A Comet’s map of the stars

UTD's Mustapha Ishak-Boushaki presents most precise map of the universe

Photo Courtesy of University Of Queensland Australia


UTD Professor of Physics and Astrophysics Mustapha Ishak-Boushaki presented the largest 3D map of the universe and his research team’s findings from the Dark Energy Spectroscopic Instrument to the American Physical Society in Sacramento, California on April 4. 

Located at the Kitt Peak National Observatory in Arizona, the Dark Energy Spectroscopic Instrument (DESI) is capable of mapping 5,000 galaxies every 20 minutes. With collaboration from over 70 international institutions, by its fifth year, DESI is predicted to map over 30 million galaxies and 3 million quasars — otherwise known as supermassive black holes. By calculating the paths traveled by light, this leading model provides new insights into measuring the speed at which the universe expanded for over 11 billion years.  

Current interpretations of the model map suggest that dark energy — which accounts for 68% of all energy in the universe and is thought to be responsible for the mysterious acceleration of our expanding universe — is decreasing. In modern astrophysics and cosmology, dark energy is understood to be a constant in physics, so if the model is correct, then our interpretation of the universe and theories like The Big Bang Theory may be incomplete. 

“DESI found hints that a characteristic of this dark energy changes over time. This would mean that this is not a cosmological constant,” Ishak-Boushaki said to the Dallas Morning News. “This has been a mystery for 25 years. This discovery opens the door for us to go after it and learn more about its nature.” 

As one of over 900 scientists working on DESI, Ishak-Boushaki is the lead co-chair on the Cosmology Parameter Estimation WG of the science committee with fellow co-chair, Arnaud De Mattia, an academic researcher from the Université Paris-Saclay in France. Ishak-Boushaki was one of the primary scientists that published key research within the first year of the DESI project, contributing to data models and measurements using baryon acoustic oscillations. Baryon acoustic oscillations are pressured sound waves that froze in place with the introduction of light in the universe and are currently used as a standard metric of measurement in cosmology since they are one of the few things in the universe that do not move.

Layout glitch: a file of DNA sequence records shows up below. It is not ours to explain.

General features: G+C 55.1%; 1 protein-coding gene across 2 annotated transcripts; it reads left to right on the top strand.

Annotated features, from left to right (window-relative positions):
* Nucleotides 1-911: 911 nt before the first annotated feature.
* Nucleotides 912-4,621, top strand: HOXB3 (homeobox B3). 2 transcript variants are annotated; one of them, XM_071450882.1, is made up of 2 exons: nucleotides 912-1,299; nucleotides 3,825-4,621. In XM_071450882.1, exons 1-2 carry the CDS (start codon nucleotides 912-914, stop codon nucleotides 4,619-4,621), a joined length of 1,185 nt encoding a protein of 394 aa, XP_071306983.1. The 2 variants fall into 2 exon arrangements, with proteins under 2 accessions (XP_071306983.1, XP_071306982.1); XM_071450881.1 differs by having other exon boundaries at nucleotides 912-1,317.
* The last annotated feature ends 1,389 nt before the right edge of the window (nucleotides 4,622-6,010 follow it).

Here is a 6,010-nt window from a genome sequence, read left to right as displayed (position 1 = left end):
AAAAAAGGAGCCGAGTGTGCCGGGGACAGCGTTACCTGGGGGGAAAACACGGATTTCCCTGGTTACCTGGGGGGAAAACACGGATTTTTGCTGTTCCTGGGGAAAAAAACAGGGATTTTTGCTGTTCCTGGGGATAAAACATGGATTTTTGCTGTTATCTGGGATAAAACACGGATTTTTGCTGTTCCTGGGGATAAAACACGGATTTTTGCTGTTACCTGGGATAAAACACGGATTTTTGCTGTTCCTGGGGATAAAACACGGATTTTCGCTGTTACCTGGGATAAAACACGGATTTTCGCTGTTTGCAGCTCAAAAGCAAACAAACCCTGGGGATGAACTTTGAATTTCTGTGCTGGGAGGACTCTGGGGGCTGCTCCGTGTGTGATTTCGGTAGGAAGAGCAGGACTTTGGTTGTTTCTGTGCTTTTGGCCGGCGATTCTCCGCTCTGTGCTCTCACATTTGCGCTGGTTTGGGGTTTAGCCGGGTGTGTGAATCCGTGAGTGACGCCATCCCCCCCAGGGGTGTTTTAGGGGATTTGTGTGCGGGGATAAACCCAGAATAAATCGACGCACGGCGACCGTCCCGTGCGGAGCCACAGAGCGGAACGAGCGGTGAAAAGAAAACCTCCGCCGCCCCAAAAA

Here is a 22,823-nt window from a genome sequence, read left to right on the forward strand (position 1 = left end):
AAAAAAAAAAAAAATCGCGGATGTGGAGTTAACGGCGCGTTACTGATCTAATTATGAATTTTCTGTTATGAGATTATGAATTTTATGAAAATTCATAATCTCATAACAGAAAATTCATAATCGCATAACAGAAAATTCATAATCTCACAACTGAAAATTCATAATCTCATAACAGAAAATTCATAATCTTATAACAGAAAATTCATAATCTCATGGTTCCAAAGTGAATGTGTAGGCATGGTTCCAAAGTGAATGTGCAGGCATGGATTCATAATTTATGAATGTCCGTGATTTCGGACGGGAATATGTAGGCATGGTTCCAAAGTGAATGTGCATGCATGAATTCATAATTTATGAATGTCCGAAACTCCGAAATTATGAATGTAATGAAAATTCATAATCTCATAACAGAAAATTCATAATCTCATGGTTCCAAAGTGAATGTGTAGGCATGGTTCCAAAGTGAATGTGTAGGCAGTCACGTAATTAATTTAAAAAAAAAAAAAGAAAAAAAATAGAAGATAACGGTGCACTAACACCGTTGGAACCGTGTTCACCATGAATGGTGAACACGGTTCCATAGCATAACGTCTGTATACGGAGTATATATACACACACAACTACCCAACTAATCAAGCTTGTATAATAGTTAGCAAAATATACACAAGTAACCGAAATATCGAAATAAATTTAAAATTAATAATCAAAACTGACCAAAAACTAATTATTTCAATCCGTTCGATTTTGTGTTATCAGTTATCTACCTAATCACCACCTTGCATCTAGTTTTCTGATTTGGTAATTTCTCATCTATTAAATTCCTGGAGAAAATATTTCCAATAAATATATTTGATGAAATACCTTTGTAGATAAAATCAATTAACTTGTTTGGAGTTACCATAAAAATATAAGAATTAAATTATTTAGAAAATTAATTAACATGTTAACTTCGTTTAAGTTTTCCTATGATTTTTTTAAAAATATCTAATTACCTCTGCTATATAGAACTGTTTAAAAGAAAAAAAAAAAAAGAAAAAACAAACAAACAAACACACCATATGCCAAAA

Along with Ishak-Boushaki’s presentation of this information, DESI publicly released early data of the map, which includes for 1.2 million galaxies and quasars at 80 terabytes of data. The project is only within its third year out of its expected five-year study, which the data for is still being interpreted.  

“The more data we collect, the better equipped we will be to determine whether this finding holds,” Ishak-Boushaki said to the UTD News Center. “With more data, we might identify different explanations for the result we observe or confirm it. If it persists, such a result will shed some light on what is causing cosmic acceleration and provide a huge step in understanding the evolution of our universe.” 


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